Report checks health claims of popular sports, vitamin drinks

August 7, 2014 by Sarah Yang
Report checks health claims of popular sports, vitamin drinks
Many popular sports and energy drinks on the market are just as sugary as sodas, finds a new UC Berkeley report. Credit: iStockphoto

A new report by UC Berkeley researchers questions the health claims of popular energy, sports, tea and fruit drinks on the market.

In a report released today (Wednesday, Aug. 6), the authors evaluated 21 popular drinks with health claims—from immune boosters to energy enhancers—on their labels and in their marketing materials.

"We often see labels on energy and that tout health benefits, but the sugar levels in these products rival that of sodas," said lead author Patricia Crawford, director of the Atkins Center for Weight and Health and UC Berkeley adjunct professor of nutritional sciences and toxicology. "They are essentially sodas without the carbonation, but they give the misleading impression that they are healthy."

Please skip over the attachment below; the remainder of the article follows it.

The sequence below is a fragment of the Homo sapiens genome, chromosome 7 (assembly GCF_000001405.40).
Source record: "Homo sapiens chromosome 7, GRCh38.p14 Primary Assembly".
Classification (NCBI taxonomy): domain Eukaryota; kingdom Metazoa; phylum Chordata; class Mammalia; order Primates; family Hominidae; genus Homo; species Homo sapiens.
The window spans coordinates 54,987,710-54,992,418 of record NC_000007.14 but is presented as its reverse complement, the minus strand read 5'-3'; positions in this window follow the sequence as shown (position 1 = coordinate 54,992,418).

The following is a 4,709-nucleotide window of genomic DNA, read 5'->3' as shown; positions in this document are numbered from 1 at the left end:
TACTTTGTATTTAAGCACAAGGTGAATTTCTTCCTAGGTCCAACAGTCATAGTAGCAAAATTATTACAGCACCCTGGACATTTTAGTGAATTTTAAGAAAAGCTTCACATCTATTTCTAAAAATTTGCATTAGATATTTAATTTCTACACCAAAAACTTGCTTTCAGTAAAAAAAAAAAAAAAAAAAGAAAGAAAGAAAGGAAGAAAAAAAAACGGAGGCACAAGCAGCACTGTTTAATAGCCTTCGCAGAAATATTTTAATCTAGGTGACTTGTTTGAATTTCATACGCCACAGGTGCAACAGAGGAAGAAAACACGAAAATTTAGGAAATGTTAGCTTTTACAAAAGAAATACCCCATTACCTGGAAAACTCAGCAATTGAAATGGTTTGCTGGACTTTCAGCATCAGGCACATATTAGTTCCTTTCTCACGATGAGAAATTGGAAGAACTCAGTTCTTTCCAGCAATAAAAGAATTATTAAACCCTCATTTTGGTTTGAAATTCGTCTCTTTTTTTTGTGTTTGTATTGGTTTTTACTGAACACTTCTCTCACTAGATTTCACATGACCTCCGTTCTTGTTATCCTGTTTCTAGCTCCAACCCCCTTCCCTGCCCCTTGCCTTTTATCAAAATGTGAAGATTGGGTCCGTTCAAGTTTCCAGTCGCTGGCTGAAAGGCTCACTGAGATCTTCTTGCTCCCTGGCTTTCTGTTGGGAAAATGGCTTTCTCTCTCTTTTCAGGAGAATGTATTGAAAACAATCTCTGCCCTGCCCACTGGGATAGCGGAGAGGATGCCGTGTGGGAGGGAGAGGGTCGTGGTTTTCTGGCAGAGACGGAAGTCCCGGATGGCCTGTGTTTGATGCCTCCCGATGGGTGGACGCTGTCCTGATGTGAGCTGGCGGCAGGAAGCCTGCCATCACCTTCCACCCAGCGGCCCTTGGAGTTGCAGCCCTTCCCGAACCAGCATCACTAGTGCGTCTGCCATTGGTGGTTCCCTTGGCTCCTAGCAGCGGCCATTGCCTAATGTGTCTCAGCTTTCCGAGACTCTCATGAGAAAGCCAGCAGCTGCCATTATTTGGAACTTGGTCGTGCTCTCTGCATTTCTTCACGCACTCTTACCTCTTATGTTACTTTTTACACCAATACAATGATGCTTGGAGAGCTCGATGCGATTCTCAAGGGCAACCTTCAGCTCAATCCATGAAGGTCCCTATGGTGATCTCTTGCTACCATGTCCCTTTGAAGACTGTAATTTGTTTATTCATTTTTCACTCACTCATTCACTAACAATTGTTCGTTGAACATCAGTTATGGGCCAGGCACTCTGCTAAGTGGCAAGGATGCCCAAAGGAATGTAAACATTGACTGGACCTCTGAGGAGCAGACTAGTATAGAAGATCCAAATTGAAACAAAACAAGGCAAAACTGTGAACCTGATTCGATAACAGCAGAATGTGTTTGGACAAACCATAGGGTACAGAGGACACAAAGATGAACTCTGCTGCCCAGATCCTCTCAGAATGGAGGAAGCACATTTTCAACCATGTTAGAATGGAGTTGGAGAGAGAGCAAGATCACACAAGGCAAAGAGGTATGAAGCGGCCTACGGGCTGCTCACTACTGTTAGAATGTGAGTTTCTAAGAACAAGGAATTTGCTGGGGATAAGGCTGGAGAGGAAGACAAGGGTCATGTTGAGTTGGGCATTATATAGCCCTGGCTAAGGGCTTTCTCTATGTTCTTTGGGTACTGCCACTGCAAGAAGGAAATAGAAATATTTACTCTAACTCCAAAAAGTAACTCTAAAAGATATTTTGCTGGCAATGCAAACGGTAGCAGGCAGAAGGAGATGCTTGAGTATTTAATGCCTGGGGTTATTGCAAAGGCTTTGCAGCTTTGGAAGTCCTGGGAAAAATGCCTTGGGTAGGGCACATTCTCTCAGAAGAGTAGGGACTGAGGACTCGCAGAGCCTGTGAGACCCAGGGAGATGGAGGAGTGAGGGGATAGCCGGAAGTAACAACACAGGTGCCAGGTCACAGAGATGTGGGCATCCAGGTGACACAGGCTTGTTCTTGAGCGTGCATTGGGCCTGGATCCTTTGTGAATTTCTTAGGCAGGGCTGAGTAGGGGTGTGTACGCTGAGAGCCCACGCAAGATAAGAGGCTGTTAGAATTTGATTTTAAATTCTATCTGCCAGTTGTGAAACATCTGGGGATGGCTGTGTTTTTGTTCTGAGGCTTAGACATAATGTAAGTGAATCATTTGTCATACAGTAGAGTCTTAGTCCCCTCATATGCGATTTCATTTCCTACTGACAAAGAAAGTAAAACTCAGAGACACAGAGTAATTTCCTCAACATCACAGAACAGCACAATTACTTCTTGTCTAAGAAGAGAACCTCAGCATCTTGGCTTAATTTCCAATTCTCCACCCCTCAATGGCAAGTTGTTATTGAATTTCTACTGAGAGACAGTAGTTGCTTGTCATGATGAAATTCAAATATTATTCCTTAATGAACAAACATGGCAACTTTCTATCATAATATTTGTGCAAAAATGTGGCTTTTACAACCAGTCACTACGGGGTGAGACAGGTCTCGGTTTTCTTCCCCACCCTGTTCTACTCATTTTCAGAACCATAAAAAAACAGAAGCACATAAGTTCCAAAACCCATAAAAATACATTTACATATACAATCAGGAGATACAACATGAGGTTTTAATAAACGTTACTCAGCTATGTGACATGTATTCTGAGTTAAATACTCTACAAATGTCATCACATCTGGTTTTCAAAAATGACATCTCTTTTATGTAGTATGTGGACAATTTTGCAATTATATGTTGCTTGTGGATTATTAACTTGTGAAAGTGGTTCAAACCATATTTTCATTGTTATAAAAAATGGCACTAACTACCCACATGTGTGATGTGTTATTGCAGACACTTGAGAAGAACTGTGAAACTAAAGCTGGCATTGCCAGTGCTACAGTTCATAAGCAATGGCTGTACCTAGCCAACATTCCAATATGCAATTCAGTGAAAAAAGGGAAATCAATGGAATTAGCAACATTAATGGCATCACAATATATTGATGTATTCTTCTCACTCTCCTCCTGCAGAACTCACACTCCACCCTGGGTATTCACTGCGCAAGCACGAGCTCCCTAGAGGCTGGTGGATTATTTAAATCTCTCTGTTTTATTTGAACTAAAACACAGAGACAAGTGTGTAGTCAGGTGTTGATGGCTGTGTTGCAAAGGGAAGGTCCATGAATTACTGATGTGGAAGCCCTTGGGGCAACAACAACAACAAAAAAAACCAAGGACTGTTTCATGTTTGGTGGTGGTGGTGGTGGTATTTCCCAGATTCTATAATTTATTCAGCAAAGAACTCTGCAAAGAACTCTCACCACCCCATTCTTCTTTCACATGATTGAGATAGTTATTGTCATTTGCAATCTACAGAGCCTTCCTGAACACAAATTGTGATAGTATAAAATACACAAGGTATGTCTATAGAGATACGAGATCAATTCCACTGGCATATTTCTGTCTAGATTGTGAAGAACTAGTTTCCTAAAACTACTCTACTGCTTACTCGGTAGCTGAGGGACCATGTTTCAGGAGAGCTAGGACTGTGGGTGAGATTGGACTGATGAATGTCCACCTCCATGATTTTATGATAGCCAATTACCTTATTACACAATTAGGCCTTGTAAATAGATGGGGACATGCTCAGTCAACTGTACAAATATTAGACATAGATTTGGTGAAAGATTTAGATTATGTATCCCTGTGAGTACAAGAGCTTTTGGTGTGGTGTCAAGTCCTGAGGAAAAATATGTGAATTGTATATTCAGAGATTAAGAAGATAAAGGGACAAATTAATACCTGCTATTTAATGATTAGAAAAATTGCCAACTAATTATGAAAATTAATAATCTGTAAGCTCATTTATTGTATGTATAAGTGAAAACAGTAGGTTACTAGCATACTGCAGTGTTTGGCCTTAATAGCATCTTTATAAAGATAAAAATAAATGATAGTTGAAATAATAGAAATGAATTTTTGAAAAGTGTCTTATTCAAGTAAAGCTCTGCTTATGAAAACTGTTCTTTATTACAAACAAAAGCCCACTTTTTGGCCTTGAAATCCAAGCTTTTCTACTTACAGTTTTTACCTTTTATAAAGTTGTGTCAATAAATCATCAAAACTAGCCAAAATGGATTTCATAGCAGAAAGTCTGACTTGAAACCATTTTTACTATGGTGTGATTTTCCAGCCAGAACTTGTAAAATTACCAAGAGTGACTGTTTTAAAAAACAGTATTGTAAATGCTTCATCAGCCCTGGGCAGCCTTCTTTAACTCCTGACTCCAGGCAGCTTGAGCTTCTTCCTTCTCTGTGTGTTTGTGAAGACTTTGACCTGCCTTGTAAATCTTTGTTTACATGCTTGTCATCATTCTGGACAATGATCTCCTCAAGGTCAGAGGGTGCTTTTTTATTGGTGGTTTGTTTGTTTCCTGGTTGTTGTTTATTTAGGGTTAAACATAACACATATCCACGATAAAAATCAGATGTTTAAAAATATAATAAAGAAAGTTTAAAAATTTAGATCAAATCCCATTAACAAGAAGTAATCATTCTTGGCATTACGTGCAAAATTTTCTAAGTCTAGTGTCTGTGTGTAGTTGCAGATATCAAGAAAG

The report, "Looking Beyond the Marketing Claims of New Beverages," was commissioned by the California Center for Public Health Advocacy.

Explore further: FDA urged to curb caffeine in energy drinks

More information: Report: www.publichealthadvocacy.org/healthhalo.html

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